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Winchester 1876 Action Strength
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July 17, 2023 - 3:01 pm
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I was just reading in my 1876 Winchester book about the history of the 1876. There have been many stories spread about how weak the 1876 Winchester action is and I find it interesting to see what the actual field test was to determine just how weak/strong that action is. Everyone parrots the same old saying about how weak it is and yet this study seems to nullify that rumor.

Here is a picture of a blown up 1876 that the action held and yet the barrel was blown completely off the action…

 

https://i.imgur.com/GSW8nEw.jpgImage Enlarger
https://i.imgur.com/Kri7BkI.jpgImage Enlarger

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July 17, 2023 - 3:28 pm
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Like warnings about the 1903 Springfield rcvrs made at outset of WWI, several hundred thousand of which were used in service without any problems.  But weren’t earliest ’76 rcvrs iron, not steel?

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July 17, 2023 - 3:44 pm
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clarence said
Like warnings about the 1903 Springfield rcvrs made at outset of WWI, several hundred thousand of which were used in service without any problems.  But weren’t earliest ’76 rcvrs iron, not steel?

  

Most certainly they were iron. The test was also done in 1877.

I am not aware of Winchester using steel for the 1876 at any time of their production, but maybe they did…

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July 17, 2023 - 6:04 pm
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Shrapnel said
I was just reading in my 1876 Winchester book about the history of the 1876. There have been many stories spread about how weak the 1876 Winchester action is and I find it interesting to see what the actual field test was to determine just how weak/strong that action is. Everyone parrots the same old saying about how weak it is and yet this study seems to nullify that rumor.

Here is a picture of a blown up 1876 that the action held and yet the barrel was blown completely off the action…

 

https://i.imgur.com/GSW8nEw.jpgImage Enlarger

https://i.imgur.com/Kri7BkI.jpgImage Enlarger

  

That is really interesting.  It took me years to get brave enough to quit using black powder in my 76’s.  But, I have friends that have shot old guns safely for years and had them blow up for no known reason.

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July 17, 2023 - 8:01 pm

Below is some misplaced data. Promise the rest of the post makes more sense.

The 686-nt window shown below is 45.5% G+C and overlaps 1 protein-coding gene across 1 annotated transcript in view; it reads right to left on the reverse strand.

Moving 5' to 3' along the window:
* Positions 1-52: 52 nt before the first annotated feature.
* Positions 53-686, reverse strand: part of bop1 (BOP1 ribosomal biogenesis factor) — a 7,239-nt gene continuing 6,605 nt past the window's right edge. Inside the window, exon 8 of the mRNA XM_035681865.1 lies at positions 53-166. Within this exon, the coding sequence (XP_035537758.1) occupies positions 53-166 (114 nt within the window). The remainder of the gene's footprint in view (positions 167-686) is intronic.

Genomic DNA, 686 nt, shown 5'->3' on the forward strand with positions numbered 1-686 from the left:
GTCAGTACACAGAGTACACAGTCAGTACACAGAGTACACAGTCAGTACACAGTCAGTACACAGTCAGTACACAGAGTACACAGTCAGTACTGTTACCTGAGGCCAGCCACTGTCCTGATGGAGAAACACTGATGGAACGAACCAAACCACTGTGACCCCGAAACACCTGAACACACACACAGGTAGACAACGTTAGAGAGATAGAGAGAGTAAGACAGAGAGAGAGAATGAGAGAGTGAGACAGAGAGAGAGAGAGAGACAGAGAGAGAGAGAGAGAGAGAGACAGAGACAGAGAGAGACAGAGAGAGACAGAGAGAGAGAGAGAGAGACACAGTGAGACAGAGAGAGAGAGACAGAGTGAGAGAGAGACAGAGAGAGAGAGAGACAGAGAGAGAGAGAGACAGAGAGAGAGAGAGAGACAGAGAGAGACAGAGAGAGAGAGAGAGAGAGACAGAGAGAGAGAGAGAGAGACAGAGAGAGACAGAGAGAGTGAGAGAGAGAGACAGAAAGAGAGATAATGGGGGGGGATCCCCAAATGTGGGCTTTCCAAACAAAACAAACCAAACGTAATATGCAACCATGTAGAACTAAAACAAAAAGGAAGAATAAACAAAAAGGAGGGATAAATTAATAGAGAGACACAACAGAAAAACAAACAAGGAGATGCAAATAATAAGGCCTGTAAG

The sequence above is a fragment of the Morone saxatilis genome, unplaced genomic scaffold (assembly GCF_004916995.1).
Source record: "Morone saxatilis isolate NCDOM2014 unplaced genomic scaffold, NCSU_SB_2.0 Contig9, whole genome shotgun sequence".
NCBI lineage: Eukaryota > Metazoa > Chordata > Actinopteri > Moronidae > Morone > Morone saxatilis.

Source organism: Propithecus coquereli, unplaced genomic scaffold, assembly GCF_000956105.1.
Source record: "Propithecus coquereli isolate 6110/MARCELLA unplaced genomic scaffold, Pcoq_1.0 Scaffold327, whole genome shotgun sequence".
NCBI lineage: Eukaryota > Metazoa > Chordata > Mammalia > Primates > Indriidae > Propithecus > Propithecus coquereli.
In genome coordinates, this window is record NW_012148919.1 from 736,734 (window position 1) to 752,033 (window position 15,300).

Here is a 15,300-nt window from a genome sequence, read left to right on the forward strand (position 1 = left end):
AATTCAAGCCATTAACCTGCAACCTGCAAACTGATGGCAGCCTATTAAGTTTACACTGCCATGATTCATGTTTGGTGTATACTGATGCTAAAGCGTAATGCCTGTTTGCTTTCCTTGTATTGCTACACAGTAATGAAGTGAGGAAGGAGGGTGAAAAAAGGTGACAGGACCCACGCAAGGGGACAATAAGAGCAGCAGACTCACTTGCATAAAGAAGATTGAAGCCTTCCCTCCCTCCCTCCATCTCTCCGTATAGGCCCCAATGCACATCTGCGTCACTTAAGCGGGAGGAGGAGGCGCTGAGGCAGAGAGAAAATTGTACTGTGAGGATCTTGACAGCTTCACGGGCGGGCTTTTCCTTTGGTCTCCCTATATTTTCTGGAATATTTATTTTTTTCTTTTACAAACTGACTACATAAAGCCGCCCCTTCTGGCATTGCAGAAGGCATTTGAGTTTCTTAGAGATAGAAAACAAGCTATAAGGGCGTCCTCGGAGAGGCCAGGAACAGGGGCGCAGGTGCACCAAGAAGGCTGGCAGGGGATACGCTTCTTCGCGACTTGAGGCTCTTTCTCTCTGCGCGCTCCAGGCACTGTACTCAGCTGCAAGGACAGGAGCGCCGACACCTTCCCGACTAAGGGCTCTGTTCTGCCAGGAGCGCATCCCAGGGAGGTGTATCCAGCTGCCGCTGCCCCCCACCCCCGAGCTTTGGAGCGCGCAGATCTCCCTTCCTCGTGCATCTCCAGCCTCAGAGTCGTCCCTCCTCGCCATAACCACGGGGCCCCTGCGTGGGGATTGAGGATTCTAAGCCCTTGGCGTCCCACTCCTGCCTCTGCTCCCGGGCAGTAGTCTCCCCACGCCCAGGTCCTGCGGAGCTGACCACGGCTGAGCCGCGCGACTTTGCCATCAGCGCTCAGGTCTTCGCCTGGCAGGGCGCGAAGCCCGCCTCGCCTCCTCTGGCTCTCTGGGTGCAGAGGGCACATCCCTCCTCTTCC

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Chuck said

Shrapnel said

I was just reading in my 1876 Winchester book about the history of the 1876. There have been many stories spread about how weak the 1876 Winchester action is and I find it interesting to see what the actual field test was to determine just how weak/strong that action is. Everyone parrots the same old saying about how weak it is and yet this study seems to nullify that rumor.

Here is a picture of a blown up 1876 that the action held and yet the barrel was blown completely off the action…

 

https://i.imgur.com/GSW8nEw.jpgImage Enlarger

https://i.imgur.com/Kri7BkI.jpgImage Enlarger

  

That is really interesting.  It took me years to get brave enough to quit using black powder in my 76’s.  But, I have friends that have shot old guns safely for years and had them blow up for no known reason.  

Have these blown up using smokeless powder?  Or was it black powder?

Many claim it’s okay to fire mild smokeless loads in any Model 1873, 1876, 1886, 1892, & 1894.  I’m not so certain.  I tend to err on the side of caution and generally don’t fire smokeless in anything prior to about 1905 in the Colt Single Action Army revolver when the proofmarks on the trigger guard came out, generally about the same time frame for Winchesters, and save smokeless ammunition for about 1908 and after in the Smith & Wesson Triple Lock revolver ( when that model was introduced), and use black powder in anything earlier, including all top breaks.

Don’t snub HOLY BLACK until you’ve tried it!

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July 17, 2023 - 8:44 pm
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mrcvs said

Chuck said

Shrapnel said